Potential barrier: This student’s career goals seem unrealistic.

Rubin uses a wheelchair. His career goal is to be a rapper—his favorite artist is Tupac Shakur. Rubin has difficulty in his academic classes and spends most of his time in the hallways at the school. He does not see the connection between his career goal and what he is learning in school.

What questions could you ask?

  • Why is Rubin interested in being a rap artist?
  • What skills does Rubin have that might lead to a career in this industry?
  • What makes this goal unrealistic (be specific)?
  • What about the music industry is appealing to Rubin?

How could this situation be reframed?

Use this as an opportunity to teach self-advocacy and self-reflection. Set up an experience (if you can) in the area of interest and have Rubin reflect on what he liked and did not like. Ask what steps he would take to reach his goal—starting with the overall goals, what short-term steps would he need to take to reach that goal? If the goal is something not attainable in your area, go to the local college/university or high school and have the student talk with the music or band teacher. Have him research the career path of other rap stars. Talk with Rubin about other options along with the goal. He can still pursue the goal, but you can help him pursue something to pay the bills.

What might success look like?

The team brainstormed ideas about how Rubin could explore the rap music world and build connections with others interested in similar music. They thought about music stores, concert venues, radio stations, band performances, rap artist contacts, high school musicians, and college programs. A plan was set up for Rubin to visit these settings and talk with people to begin to understand what he would have to do to become a rap artist. As he became immersed in that world, Rubin learned about other opportunities in the industry and began developing relationships to help him get connected.

After researching the rap industry, Rubin agreed to take an English class focusing on poetry writing. The teacher’s husband was a musician and had his own studio where musicians from the area created their demos. Rubin met with Randy, who talked with him about the ins and outs of the music business. Randy connected him with another studio that worked with musicians in the hip hop/rap industry. Rubin participated in a summer work experience with this studio and was connected to a business that created demo CDs for various local artists. Rubin began working at this company, where he packaged the CDs for local artists, and he continues to hang out at the studio from time to time.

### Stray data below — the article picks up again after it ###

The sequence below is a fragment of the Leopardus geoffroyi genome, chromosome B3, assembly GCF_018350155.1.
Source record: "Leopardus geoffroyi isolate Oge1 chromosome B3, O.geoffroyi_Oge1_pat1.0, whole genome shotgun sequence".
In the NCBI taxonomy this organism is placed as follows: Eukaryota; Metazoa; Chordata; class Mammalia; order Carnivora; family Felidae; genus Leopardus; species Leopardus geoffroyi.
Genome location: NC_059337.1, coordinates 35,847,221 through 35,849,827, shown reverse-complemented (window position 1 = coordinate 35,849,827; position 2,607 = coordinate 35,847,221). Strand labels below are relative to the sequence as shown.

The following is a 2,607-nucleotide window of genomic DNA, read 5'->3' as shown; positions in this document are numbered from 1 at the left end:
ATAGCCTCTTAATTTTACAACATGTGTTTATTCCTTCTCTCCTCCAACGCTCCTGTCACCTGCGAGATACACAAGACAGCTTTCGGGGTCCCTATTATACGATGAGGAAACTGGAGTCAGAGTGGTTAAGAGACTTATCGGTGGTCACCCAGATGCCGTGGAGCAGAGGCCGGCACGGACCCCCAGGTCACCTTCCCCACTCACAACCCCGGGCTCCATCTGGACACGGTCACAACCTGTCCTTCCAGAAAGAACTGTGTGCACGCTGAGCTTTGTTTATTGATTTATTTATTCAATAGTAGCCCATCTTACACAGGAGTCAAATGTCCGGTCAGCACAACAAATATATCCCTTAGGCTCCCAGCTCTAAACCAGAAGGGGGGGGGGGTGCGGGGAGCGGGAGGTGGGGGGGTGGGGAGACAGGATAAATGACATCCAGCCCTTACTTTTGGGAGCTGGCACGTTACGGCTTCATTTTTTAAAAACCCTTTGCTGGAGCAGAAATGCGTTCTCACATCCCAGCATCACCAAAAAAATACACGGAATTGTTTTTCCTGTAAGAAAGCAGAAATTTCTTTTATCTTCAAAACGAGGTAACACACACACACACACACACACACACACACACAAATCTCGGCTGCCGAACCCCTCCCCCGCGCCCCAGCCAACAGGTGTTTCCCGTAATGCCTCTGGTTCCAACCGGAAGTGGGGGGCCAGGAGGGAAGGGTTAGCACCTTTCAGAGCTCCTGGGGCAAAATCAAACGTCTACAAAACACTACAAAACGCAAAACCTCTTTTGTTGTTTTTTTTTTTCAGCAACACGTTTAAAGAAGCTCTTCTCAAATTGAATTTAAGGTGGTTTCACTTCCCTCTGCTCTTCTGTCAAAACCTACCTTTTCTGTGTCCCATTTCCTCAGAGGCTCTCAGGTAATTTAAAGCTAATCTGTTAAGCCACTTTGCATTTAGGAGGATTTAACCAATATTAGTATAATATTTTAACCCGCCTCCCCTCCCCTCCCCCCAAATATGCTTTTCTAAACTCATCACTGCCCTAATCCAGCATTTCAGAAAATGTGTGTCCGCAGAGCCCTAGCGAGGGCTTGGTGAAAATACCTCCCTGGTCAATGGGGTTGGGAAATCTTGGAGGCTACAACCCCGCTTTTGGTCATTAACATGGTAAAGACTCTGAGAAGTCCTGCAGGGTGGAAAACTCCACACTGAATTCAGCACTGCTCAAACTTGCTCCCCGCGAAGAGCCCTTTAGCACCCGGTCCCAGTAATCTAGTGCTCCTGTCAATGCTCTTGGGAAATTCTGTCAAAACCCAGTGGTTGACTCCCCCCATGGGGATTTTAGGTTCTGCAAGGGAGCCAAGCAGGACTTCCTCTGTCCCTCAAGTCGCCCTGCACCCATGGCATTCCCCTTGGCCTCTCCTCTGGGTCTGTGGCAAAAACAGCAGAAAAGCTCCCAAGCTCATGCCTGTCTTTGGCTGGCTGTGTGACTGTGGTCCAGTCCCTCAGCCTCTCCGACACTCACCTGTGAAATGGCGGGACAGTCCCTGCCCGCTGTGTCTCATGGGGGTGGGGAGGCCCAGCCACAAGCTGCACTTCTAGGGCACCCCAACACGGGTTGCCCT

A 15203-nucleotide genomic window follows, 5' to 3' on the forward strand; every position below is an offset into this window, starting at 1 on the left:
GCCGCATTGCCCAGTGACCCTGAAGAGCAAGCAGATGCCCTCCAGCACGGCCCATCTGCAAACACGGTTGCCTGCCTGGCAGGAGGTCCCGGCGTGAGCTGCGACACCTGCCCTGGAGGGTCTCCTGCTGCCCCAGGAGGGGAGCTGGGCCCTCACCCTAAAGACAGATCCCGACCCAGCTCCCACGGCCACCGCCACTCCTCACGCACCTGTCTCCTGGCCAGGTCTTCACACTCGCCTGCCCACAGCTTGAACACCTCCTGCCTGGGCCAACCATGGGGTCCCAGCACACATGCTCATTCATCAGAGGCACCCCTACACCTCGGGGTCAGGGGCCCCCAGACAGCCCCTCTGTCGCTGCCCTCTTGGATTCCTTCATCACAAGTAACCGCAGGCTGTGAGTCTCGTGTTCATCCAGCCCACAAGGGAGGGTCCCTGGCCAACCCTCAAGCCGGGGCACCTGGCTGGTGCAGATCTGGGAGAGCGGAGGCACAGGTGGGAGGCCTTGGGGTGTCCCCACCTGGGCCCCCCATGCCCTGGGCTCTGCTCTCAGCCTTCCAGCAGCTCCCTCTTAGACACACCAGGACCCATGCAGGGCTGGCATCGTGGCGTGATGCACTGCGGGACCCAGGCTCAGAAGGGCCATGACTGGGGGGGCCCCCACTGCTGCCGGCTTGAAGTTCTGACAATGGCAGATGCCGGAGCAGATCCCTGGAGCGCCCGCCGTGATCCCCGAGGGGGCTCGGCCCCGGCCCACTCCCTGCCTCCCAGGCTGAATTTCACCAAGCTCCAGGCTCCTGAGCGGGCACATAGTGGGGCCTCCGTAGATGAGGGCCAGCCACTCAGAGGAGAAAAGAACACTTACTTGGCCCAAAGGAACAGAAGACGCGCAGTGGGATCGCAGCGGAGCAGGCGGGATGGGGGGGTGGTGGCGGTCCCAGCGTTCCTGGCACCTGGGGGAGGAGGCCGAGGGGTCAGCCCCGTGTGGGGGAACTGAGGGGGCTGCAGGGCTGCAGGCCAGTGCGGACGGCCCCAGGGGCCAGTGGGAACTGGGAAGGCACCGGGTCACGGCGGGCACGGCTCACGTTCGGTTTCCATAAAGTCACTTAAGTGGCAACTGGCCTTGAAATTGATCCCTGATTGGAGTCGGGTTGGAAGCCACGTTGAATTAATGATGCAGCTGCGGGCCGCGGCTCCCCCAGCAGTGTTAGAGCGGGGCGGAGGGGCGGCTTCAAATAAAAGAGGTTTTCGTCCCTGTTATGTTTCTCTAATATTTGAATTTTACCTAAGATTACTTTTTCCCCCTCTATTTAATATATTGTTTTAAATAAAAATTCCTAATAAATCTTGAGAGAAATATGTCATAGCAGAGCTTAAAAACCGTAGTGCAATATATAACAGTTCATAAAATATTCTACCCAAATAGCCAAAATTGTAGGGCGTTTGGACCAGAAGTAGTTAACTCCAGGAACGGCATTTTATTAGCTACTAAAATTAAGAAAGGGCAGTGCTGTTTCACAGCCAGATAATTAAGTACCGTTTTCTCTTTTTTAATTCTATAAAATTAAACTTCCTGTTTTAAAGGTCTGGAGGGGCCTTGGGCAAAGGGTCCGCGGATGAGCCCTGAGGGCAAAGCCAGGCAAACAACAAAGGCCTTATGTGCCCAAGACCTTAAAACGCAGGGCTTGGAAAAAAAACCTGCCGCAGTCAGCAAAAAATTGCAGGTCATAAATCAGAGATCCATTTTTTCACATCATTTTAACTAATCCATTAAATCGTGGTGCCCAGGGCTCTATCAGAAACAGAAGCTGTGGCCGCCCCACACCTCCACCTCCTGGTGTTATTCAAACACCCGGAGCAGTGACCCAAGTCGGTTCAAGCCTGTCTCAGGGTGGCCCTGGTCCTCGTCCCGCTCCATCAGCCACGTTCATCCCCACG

While at the CD company, Rubin also connected with local artists. Recently, he went with one of the artists to distribute their CDs to local radio stations. The demo CD business hired Rubin part time during the school year, and Rubin continues to write his songs and spend time with the musicians from the studio and CD company. He has developed a strong network of local musicians who review his songs and share a common creative bond with him.

These three examples show how reframing barriers to employment can lead to innovative solutions that help students launch their careers. For more comprehensive guidance on planning the transition to employment, check out the book behind today’s post!

Planning the Transition to Employment

A Practical Guide to Parenting With Positive Behavior Support

By Wendy S. Parent-Johnson, Ph.D., Laura Owens, Ph.D., & Richard Parent-Johnson, Ph.D.

Get students with disabilities ready for integrated, competitive employment with this practical guide. You’ll find tried-and-true strategies for helping students navigate each step of their transition, from beginning the early stages of career preparation (as young as Grade 7) to exploring job opportunities with local businesses and sustaining employment.